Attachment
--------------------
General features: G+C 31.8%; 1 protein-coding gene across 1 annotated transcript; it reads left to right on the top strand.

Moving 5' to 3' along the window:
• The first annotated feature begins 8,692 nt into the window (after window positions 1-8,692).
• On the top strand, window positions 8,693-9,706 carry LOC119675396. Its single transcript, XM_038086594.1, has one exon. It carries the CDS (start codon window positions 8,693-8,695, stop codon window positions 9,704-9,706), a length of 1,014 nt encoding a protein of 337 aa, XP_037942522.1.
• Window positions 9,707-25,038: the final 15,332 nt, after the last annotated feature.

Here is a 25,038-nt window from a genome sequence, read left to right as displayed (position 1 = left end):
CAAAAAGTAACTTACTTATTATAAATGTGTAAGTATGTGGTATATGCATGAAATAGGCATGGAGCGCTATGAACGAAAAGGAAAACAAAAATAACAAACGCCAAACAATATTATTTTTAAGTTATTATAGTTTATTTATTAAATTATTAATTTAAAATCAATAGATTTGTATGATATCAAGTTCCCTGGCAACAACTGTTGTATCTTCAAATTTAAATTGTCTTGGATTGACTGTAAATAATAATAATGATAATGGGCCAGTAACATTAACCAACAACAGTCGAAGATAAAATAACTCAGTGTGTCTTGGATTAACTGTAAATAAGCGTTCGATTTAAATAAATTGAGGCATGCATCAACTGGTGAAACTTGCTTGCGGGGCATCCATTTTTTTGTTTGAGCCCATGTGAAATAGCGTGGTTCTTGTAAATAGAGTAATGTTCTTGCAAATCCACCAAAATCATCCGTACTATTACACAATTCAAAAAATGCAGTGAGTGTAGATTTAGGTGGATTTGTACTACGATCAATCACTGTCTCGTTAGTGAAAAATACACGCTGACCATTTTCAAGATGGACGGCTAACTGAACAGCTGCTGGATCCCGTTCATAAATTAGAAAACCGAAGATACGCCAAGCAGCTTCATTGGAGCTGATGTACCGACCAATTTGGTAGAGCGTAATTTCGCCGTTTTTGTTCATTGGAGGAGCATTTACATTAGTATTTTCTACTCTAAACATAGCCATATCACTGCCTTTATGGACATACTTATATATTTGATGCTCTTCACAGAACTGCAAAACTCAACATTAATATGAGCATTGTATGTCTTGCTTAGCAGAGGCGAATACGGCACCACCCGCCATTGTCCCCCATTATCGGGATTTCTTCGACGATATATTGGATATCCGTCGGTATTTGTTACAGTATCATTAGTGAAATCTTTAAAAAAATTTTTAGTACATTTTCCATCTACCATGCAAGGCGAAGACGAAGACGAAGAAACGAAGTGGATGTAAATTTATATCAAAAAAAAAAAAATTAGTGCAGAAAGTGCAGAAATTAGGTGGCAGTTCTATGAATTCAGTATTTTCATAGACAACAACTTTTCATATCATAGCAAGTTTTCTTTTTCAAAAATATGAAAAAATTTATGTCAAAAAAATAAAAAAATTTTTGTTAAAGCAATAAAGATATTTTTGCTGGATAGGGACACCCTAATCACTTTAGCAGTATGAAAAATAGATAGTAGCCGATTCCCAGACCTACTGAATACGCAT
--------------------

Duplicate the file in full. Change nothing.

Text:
General features: G+C 31.8%; 1 protein-coding gene across 1 annotated transcript; it reads left to right on the top strand.

Moving 5' to 3' along the window:
• The first annotated feature begins 8,692 nt into the window (after window positions 1-8,692).
• On the top strand, window positions 8,693-9,706 carry LOC119675396. Its single transcript, XM_038086594.1, has one exon. It carries the CDS (start codon window positions 8,693-8,695, stop codon window positions 9,704-9,706), a length of 1,014 nt encoding a protein of 337 aa, XP_037942522.1.
• Window positions 9,707-25,038: the final 15,332 nt, after the last annotated feature.

Here is a 25,038-nt window from a genome sequence, read left to right as displayed (position 1 = left end):
CAAAAAGTAACTTACTTATTATAAATGTGTAAGTATGTGGTATATGCATGAAATAGGCATGGAGCGCTATGAACGAAAAGGAAAACAAAAATAACAAACGCCAAACAATATTATTTTTAAGTTATTATAGTTTATTTATTAAATTATTAATTTAAAATCAATAGATTTGTATGATATCAAGTTCCCTGGCAACAACTGTTGTATCTTCAAATTTAAATTGTCTTGGATTGACTGTAAATAATAATAATGATAATGGGCCAGTAACATTAACCAACAACAGTCGAAGATAAAATAACTCAGTGTGTCTTGGATTAACTGTAAATAAGCGTTCGATTTAAATAAATTGAGGCATGCATCAACTGGTGAAACTTGCTTGCGGGGCATCCATTTTTTTGTTTGAGCCCATGTGAAATAGCGTGGTTCTTGTAAATAGAGTAATGTTCTTGCAAATCCACCAAAATCATCCGTACTATTACACAATTCAAAAAATGCAGTGAGTGTAGATTTAGGTGGATTTGTACTACGATCAATCACTGTCTCGTTAGTGAAAAATACACGCTGACCATTTTCAAGATGGACGGCTAACTGAACAGCTGCTGGATCCCGTTCATAAATTAGAAAACCGAAGATACGCCAAGCAGCTTCATTGGAGCTGATGTACCGACCAATTTGGTAGAGCGTAATTTCGCCGTTTTTGTTCATTGGAGGAGCATTTACATTAGTATTTTCTACTCTAAACATAGCCATATCACTGCCTTTATGGACATACTTATATATTTGATGCTCTTCACAGAACTGCAAAACTCAACATTAATATGAGCATTGTATGTCTTGCTTAGCAGAGGCGAATACGGCACCACCCGCCATTGTCCCCCATTATCGGGATTTCTTCGACGATATATTGGATATCCGTCGGTATTTGTTACAGTATCATTAGTGAAATCTTTAAAAAAATTTTTAGTACATTTTCCATCTACCATGCAAGGCGAAGACGAAGACGAAGAAACGAAGTGGATGTAAATTTATATCAAAAAAAAAAAAATTAGTGCAGAAAGTGCAGAAATTAGGTGGCAGTTCTATGAATTCAGTATTTTCATAGACAACAACTTTTCATATCATAGCAAGTTTTCTTTTTCAAAAATATGAAAAAATTTATGTCAAAAAAATAAAAAAATTTTTGTTAAAGCAATAAAGATATTTTTGCTGGATAGGGACACCCTAATCACTTTAGCAGTATGAAAAATAGATAGTAGCCGATTCCCAGACCTACTGAATACGCAT